Till The Sun Turns Black
1.Be Here Now
4.Three More Days
5.Can I Stay
6.You Can Bring Me Flowers
7.Gone Away from Me
9.Truly, Madly, Deeply
10.Till the Sun Turns Black
Front, Back And CD Cover Included.
Total Size: 67.1mb
This is just plain and simply a gorgeous record!
The follow up to 2004's Trouble is overall a more hushed affair. Gone are the throaty theatrics of the first album and in its place are quiet vocals, lilting guitars and whispy strings. Produced again by the great Ethan Johns, who also wrote and plays on the album, they have once more come up with a winning formula.
Each track lilts and twirls around the usual subjects of love and loss, emotion and hope, each presented in that special way. Each following on from the last like night follows day.
The quiet vocal and hushed strings of "Can i Stay" and the funky groove of "Three More Days" prove that he is no one trick pony.
Its not often that a songwriter of this calibre graces us with his presence and when they do you just got to let them in and say thankyou.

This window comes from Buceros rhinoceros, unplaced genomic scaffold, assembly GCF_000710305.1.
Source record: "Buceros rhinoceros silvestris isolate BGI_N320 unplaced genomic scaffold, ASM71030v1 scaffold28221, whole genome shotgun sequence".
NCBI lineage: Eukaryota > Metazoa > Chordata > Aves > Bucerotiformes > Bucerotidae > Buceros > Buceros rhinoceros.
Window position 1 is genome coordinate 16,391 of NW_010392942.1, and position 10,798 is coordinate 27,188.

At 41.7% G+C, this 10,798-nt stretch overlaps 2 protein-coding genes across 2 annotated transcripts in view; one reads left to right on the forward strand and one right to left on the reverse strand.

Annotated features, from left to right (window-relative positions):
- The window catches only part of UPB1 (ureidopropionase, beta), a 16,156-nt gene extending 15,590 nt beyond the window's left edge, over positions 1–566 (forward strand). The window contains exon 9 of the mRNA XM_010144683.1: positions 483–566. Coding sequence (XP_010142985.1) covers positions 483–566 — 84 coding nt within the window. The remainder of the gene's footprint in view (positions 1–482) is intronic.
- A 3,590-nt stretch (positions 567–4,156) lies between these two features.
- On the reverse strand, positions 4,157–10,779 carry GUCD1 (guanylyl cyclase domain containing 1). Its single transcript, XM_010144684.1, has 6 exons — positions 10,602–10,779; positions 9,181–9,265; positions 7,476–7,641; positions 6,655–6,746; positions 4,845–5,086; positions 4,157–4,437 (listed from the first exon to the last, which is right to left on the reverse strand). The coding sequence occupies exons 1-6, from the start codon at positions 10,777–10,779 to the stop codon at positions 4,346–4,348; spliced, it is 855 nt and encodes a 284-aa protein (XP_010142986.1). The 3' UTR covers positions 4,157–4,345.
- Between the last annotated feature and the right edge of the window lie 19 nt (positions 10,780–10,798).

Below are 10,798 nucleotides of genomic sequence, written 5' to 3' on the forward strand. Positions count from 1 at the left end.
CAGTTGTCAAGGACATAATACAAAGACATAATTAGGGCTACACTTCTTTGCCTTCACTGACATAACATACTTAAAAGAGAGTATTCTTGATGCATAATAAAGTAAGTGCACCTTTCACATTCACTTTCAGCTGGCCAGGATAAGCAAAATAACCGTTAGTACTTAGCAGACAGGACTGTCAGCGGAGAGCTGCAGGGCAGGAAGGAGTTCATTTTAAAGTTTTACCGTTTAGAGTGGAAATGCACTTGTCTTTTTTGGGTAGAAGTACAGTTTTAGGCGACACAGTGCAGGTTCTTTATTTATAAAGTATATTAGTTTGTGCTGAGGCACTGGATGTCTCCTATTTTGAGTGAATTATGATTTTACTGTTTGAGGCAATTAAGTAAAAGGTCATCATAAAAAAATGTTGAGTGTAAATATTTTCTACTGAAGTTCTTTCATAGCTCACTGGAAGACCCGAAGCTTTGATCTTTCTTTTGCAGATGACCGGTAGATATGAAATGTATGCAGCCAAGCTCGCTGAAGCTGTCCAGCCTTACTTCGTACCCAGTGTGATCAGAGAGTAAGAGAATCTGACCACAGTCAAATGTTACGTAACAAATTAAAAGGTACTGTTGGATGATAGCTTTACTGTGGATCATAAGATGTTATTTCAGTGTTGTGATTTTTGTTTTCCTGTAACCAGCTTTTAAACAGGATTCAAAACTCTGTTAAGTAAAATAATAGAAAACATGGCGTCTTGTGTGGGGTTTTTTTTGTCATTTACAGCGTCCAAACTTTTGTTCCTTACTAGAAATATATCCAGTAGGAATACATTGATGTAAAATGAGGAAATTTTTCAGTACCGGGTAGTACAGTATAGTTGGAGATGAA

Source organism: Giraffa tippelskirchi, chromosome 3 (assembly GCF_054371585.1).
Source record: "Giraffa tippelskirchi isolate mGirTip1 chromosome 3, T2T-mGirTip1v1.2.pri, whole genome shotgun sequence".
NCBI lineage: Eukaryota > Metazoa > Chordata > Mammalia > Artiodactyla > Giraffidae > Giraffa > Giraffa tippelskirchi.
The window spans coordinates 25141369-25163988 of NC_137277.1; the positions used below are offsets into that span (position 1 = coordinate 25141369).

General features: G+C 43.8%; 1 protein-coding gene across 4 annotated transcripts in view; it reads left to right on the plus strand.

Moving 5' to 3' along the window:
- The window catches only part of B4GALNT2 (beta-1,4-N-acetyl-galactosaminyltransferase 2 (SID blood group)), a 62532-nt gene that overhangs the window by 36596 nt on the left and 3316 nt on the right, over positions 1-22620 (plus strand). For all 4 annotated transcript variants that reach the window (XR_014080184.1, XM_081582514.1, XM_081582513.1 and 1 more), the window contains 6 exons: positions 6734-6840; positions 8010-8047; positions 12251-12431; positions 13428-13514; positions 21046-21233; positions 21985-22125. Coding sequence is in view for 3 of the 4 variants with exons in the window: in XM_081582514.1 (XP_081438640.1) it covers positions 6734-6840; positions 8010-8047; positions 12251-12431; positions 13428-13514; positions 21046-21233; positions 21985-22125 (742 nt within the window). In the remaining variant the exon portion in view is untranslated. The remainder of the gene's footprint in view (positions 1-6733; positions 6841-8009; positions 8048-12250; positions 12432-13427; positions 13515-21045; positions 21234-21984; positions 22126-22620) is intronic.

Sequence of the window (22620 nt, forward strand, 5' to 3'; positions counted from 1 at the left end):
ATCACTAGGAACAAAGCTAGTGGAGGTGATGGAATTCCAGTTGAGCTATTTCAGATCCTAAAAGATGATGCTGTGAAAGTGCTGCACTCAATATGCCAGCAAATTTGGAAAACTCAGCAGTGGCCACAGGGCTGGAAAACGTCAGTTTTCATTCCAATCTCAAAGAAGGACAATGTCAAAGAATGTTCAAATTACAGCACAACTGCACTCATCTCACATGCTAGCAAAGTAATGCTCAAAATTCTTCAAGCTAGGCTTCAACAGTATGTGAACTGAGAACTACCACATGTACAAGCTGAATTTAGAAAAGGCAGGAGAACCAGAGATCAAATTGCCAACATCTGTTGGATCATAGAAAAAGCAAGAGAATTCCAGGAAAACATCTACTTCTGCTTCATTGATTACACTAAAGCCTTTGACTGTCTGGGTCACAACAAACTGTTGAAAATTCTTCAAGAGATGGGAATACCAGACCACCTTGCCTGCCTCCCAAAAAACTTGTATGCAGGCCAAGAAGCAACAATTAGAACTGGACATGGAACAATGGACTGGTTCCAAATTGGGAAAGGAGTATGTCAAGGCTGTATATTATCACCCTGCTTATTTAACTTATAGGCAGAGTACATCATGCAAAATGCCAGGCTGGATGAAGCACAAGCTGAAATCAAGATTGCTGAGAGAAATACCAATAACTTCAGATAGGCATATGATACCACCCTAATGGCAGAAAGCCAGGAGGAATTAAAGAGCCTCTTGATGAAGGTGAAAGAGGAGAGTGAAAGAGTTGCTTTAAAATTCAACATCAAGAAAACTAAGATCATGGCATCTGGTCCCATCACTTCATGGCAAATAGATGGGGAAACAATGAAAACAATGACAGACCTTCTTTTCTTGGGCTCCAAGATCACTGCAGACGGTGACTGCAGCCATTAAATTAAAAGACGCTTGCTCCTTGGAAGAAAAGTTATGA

How do you follow a debut record that achieved out-of-the-blue grandeur on its way to selling a quarter of a million copies? For Maine's Ray LaMontagne, it's all about shaking up the formula, evading repetition and delivering the unexpected. Till the Sun Turns Black finds the introspective singer/songwriter complementing his folk-country ways with traces of strings and horns and spooky soulful background voices. Songs like "You Can Bring Me Flowers" and "Three More Days" are the most R&B-influenced, the latter shuffling about ala The Band or Tony Joe White. Despite its brooding lyrics, "Empty" has a rollicking, almost breezy delivery, a perfect balance to either the hushed title track, the unnerving "Be Here Now" or the horn-fortified waltz, "Gone Away From Me." Throughout the 11-song sequence, and especially on the final song "Within You," LaMontagne's voice remains the record's most crucial element, as vibrant as it is tattered and as harsh as it is flawless.